Additional Cystic Diseases of the Kidney

by Carlo Raj, MD

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    00:01 Medullary sponge kidney.

    00:02 Now, after those discussions, things become a little bit easier and as far as how you can find these cysts and the clues become very straightforward.

    00:11 Once again, Medullary sponge kidney, no inheritance pattern, point number one, most commonly discovered with a pyelogram, striations are present in the papillary duct.

    00:23 What’s papillary duct mean to you? In the medulla.

    00:28 I want you to think of the pyramid.

    00:29 The pyramid is an entire structure where the nephron is located, isn’t it? I want you to go deep in the medulla.

    00:35 What’s that portion where you start forming a minor, major callus, and a pelvis? That’s called your papilla.

    00:41 Be really careful here with anatomy of the kidney.

    00:44 Things that should be absolutely clear for you before we move on.

    00:48 There are three major structures begin with P, P, pyramid, P, papilla, P, pelvis.

    00:54 You must know what those are before you have any pathologic conditions.

    00:59 Multiple cysts of the collecting duct are present in the medulla.

    01:03 Swiss-cheese like appearance, Medullary sponge kidney.

    01:07 Recurrent urinary tract infection is a big one for you to pay attention to.

    01:11 Acquired polycystic kidney disease.

    01:14 Who’s your patient most likely here? See, what’s highlighted? Renal dialysis.

    01:19 So this is a big deal? Mm-hmm.

    01:21 Dialysis clinics are like gas stations.

    01:24 You open up one gas station, what’s on the other side of the street? Holy cow! Another gas station, amazing, this is no joke.

    01:32 This is not even funny.

    01:33 The fact that we have so many dialysis clinics throughout the United States only means every one of those clinics are filled with patients that have - good, nephropathy.

    01:44 So these individuals are then predisposed to what? Acquired polycystic kidney disease.

    01:51 Tubules obstructed interstitial fibrosis and oxalate crystals.

    01:56 Simple retention cysts, these are the most common cysts of adults.

    02:04 What was the most common cyst of a child? Renal dysplasia, good.

    02:10 May produce hematuria and requires needle aspiration to distinguish it from RCC, that’s important when it distinguishes from RCC.

    02:21 Show you some pictures that are important for us.

    02:26 Take a look at this kidney, it’s tiny, it’s a child.

    02:29 This would be renal dysplasia.

    02:31 Any inheritance pattern, yes, or no? No, good.

    02:36 What ends up here, what ends up happening here? You have immature collecting ductules.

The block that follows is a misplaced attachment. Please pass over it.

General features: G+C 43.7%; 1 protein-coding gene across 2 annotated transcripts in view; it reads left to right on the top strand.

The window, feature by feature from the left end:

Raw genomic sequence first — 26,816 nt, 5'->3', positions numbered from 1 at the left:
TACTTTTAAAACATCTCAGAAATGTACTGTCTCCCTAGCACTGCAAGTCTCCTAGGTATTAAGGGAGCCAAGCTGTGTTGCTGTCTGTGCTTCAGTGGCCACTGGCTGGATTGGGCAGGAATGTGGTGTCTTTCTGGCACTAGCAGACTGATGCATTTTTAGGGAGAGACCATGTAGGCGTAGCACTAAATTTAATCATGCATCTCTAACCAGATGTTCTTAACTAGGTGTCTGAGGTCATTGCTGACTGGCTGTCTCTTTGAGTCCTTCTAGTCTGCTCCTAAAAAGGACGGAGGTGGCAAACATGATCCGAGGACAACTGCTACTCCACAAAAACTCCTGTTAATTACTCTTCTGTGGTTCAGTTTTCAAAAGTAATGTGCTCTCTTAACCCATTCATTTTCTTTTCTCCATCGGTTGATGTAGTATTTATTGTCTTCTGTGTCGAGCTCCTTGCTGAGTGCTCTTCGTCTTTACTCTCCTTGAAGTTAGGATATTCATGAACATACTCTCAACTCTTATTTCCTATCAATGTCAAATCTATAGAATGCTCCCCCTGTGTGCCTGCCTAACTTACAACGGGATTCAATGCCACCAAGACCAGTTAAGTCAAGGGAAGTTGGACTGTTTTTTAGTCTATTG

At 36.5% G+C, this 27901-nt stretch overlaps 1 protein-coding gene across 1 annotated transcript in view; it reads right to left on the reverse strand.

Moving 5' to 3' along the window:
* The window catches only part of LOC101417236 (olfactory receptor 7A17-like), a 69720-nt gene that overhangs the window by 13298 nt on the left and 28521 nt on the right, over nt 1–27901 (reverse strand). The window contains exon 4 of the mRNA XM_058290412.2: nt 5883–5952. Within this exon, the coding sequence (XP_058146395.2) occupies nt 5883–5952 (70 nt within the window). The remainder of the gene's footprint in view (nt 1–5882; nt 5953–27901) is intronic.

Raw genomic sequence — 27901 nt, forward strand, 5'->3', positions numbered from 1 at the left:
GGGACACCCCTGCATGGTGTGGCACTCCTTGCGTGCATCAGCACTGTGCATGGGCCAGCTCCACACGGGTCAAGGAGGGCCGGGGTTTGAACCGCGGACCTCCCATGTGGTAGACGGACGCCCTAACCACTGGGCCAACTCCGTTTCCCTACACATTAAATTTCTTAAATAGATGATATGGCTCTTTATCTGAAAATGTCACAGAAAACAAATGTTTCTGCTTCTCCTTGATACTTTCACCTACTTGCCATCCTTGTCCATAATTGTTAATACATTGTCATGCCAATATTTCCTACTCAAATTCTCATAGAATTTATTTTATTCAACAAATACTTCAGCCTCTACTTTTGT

02:40 So rather chaotic in nature, a very common cyst found in what? Children, multicysts.

    02:49 Could you have both of the kidneys involved? Sure.

    02:52 Could you have only one kidney involved? Yes.

    02:55 Adult but more importantly, and more technically, what do we have here? Autosomal Dominant Polycystic kidney disease.

    03:05 Tell me which gene did we find in great abundance? PKD1, what chromosome? 16.

    03:11 Whenever you find cysts like you do in the adult kidneys what you’re seeing the picture of, could you then find cysts in the liver as well? Sure you can.

    03:19 What else are you looking for? Hypertension.

    03:22 What other clues or associations apart from the kidney and the liver? Maybe Mitral valve prolapse, sigmoid diverticulosis.

    03:30 What about chronic renal failure? Will take place a little bit later.

    03:34 Take a look at the kidney, both kidneys are involved, and all over the kidney; cortex, medulla, there’s no specific point.

    About the Lecture

    The lecture Additional Cystic Diseases of the Kidney by Carlo Raj, MD is from the course Cystic Diseases (Renal Cystic Pathology).

    Included Quiz Questions

    1. Medullary sponge kidney
    2. Renal dysplasia
    3. Simple retention cysts
    4. Autosomal dominant polycystic kidney disease
    5. Autosomal recessive polycystic kidney disease
    1. Recurrent urinary tract infections
    2. Uric acid stones
    3. Chronic renal failure
    4. Hepatic fibrosis
    5. Bilateral palpable kidneys
    1. Dialysis patients
    2. Patients with cirrhosis
    3. Patients with recurrent urinary tract infections
    4. Patients with renal cell carcinoma
    5. Patients with berry aneurysms

    Author of lecture Additional Cystic Diseases of the Kidney

     Carlo Raj, MD

    Carlo Raj, MD

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